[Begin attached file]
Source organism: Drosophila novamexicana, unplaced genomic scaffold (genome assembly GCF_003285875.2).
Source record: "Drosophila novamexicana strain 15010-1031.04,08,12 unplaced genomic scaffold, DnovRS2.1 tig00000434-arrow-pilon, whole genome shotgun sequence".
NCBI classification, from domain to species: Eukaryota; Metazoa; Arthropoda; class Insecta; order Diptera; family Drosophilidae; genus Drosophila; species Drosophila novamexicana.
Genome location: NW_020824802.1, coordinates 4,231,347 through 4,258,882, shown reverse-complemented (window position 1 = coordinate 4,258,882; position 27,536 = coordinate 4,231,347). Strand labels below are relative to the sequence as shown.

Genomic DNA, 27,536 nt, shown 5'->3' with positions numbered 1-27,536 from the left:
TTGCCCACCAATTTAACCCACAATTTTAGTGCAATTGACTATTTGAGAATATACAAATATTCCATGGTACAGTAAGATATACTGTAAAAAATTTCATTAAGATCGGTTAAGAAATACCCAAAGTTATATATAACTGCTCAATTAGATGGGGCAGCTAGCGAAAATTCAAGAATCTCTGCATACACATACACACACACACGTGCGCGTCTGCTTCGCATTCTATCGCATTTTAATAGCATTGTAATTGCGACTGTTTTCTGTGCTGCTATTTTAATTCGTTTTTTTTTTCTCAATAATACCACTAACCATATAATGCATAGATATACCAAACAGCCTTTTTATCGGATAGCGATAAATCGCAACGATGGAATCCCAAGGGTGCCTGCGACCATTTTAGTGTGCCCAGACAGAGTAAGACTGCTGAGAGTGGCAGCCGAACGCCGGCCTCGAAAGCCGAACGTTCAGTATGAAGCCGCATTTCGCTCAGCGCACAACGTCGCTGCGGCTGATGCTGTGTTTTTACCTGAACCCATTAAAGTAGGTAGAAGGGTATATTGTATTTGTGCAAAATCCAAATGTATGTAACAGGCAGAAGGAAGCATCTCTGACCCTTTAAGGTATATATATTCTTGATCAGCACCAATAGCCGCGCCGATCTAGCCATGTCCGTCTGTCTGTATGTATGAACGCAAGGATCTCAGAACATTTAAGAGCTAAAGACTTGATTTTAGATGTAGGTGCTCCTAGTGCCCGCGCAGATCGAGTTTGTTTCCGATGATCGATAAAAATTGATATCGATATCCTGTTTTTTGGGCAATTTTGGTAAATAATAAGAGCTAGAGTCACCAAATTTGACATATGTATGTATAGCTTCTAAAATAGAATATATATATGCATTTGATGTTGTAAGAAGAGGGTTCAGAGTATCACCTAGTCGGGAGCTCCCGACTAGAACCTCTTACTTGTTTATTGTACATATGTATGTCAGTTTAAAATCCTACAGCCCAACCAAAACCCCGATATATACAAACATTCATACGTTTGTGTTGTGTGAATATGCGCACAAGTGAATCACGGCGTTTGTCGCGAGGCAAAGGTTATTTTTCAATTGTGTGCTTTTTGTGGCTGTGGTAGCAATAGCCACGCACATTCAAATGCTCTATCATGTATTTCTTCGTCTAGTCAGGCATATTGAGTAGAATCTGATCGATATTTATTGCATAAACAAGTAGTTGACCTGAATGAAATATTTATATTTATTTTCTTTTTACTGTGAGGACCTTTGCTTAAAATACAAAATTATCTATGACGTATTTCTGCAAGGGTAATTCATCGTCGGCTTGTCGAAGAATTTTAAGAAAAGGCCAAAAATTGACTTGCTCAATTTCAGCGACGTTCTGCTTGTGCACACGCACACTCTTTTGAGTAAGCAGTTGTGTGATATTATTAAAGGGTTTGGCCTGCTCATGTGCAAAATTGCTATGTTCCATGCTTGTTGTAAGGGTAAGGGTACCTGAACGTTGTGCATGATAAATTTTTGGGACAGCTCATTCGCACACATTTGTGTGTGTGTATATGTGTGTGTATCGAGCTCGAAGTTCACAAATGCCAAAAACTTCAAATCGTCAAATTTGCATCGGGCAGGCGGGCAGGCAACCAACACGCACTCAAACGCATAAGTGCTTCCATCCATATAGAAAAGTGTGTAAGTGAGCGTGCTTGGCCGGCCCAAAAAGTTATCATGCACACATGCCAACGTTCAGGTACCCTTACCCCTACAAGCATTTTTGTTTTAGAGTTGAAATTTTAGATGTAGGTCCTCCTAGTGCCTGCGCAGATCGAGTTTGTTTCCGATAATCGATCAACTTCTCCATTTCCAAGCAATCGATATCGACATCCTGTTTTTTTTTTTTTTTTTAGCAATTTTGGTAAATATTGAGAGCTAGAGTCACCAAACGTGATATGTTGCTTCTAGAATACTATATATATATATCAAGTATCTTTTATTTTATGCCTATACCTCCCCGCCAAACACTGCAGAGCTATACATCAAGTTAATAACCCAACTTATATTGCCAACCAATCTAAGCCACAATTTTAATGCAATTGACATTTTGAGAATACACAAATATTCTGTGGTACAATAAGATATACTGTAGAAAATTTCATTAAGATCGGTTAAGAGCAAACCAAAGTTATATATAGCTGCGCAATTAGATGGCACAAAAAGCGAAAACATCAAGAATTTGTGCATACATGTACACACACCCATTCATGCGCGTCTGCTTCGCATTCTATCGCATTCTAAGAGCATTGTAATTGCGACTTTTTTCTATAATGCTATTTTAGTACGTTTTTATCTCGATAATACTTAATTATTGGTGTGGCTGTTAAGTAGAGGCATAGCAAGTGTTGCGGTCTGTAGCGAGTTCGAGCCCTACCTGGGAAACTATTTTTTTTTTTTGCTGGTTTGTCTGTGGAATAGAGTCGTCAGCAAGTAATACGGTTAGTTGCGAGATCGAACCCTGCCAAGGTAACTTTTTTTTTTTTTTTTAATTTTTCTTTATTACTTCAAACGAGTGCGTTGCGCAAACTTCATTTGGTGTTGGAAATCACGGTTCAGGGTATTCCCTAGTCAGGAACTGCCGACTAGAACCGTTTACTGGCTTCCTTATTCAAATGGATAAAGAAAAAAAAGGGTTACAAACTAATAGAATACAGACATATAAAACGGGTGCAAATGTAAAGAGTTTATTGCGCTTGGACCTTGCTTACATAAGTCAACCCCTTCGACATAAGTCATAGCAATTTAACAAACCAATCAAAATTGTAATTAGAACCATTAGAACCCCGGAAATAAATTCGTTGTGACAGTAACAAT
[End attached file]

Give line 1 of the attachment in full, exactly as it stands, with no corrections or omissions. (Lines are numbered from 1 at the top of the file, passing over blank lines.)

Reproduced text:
Source organism: Drosophila novamexicana, unplaced genomic scaffold (genome assembly GCF_003285875.2).